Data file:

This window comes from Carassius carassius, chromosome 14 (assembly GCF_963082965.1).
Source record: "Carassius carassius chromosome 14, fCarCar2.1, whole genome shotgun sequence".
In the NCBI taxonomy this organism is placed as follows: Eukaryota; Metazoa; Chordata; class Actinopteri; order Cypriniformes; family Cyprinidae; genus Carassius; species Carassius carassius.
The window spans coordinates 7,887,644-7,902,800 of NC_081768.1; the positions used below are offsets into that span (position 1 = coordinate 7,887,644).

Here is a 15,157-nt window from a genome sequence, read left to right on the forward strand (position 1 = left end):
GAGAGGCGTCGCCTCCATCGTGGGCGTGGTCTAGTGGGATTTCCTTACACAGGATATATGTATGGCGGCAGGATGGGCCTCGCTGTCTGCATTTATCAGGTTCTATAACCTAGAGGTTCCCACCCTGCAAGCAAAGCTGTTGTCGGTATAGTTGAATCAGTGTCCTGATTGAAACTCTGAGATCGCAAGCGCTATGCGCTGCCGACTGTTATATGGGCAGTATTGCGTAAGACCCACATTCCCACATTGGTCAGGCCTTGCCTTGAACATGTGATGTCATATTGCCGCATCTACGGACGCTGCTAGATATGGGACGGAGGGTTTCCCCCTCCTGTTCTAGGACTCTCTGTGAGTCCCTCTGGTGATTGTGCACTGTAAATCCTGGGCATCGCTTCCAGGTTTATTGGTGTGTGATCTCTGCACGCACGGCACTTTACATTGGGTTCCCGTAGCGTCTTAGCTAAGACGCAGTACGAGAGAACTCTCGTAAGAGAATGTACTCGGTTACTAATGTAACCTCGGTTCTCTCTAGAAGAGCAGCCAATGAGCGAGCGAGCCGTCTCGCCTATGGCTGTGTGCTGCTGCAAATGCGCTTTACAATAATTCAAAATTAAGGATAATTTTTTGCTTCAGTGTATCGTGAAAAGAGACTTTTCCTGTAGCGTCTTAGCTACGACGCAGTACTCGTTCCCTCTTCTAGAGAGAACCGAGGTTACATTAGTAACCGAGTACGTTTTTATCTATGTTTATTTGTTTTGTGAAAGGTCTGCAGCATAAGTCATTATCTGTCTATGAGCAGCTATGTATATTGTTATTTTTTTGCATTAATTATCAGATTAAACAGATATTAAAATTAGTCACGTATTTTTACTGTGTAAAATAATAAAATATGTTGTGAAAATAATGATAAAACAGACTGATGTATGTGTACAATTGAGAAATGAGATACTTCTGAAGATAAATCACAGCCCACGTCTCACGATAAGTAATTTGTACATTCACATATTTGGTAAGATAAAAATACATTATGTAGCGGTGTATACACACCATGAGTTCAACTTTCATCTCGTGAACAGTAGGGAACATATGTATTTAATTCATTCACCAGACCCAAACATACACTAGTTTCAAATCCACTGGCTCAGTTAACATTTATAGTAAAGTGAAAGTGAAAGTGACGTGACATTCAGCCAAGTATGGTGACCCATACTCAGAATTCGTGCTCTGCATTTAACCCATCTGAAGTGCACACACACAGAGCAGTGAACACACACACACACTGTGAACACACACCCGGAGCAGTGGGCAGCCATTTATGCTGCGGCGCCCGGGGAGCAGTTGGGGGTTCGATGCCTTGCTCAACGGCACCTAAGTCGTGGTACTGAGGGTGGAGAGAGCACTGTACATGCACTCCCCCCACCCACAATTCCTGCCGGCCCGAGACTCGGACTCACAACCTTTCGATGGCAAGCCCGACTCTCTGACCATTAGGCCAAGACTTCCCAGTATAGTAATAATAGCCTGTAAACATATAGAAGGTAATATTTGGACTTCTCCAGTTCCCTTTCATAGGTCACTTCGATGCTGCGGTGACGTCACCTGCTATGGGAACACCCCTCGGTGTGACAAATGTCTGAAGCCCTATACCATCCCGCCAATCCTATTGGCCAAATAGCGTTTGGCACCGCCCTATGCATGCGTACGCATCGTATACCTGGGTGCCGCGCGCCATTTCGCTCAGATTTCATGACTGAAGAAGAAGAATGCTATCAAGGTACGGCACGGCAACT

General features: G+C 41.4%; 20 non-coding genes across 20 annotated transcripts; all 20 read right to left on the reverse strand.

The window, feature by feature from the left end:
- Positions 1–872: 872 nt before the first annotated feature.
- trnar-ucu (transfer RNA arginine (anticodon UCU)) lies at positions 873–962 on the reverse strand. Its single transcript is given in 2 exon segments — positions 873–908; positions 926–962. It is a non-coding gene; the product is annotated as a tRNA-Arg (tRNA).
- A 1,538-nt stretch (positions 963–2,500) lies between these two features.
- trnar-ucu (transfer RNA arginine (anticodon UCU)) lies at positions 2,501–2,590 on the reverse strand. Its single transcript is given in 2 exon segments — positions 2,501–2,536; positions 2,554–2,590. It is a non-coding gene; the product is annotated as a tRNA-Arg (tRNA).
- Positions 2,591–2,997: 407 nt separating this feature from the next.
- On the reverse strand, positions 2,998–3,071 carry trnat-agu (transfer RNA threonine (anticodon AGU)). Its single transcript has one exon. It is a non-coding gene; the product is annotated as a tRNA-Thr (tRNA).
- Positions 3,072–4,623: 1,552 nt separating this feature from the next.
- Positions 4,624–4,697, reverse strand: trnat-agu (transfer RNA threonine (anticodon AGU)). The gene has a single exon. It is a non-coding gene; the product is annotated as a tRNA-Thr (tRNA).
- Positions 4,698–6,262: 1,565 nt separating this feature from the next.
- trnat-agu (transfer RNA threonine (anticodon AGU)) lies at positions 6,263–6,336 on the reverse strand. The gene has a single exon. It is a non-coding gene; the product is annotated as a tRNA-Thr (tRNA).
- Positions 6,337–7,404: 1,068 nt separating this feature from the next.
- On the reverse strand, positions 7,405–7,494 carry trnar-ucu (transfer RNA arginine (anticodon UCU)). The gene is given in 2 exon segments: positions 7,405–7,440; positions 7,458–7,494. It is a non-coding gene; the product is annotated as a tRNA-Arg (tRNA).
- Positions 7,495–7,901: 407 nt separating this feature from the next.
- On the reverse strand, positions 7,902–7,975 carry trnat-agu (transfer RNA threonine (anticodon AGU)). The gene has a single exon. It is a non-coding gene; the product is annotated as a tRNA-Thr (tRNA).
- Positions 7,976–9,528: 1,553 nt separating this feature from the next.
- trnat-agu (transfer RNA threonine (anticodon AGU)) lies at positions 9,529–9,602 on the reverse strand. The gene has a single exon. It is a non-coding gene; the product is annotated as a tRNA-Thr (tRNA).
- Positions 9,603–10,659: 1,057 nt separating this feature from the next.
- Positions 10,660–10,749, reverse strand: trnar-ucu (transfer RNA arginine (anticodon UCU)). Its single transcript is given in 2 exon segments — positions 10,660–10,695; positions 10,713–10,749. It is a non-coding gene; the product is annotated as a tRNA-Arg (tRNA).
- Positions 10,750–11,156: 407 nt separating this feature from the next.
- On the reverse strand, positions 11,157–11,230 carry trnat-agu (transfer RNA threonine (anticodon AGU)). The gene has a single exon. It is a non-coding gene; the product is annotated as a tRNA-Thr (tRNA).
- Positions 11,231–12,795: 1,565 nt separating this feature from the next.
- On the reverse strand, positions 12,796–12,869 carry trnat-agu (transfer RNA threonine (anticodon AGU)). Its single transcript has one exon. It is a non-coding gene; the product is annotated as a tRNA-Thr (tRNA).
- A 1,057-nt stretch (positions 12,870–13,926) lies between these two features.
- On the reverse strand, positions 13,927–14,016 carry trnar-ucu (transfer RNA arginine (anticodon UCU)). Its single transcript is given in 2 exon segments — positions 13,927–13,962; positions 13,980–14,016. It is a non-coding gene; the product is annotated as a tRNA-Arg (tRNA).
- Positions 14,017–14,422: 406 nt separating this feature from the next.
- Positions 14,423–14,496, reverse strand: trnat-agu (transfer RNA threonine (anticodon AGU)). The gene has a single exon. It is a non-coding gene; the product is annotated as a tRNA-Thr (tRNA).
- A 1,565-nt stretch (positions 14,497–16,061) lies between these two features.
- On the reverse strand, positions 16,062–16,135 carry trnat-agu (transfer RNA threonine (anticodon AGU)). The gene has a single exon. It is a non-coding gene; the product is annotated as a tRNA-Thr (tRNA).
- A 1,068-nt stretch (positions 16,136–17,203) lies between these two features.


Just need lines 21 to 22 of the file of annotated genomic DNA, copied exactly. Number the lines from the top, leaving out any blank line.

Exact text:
- Positions 7,495–7,901: 407 nt separating this feature from the next.
- On the reverse strand, positions 7,902–7,975 carry trnat-agu (transfer RNA threonine (anticodon AGU)). The gene has a single exon. It is a non-coding gene; the product is annotated as a tRNA-Thr (tRNA).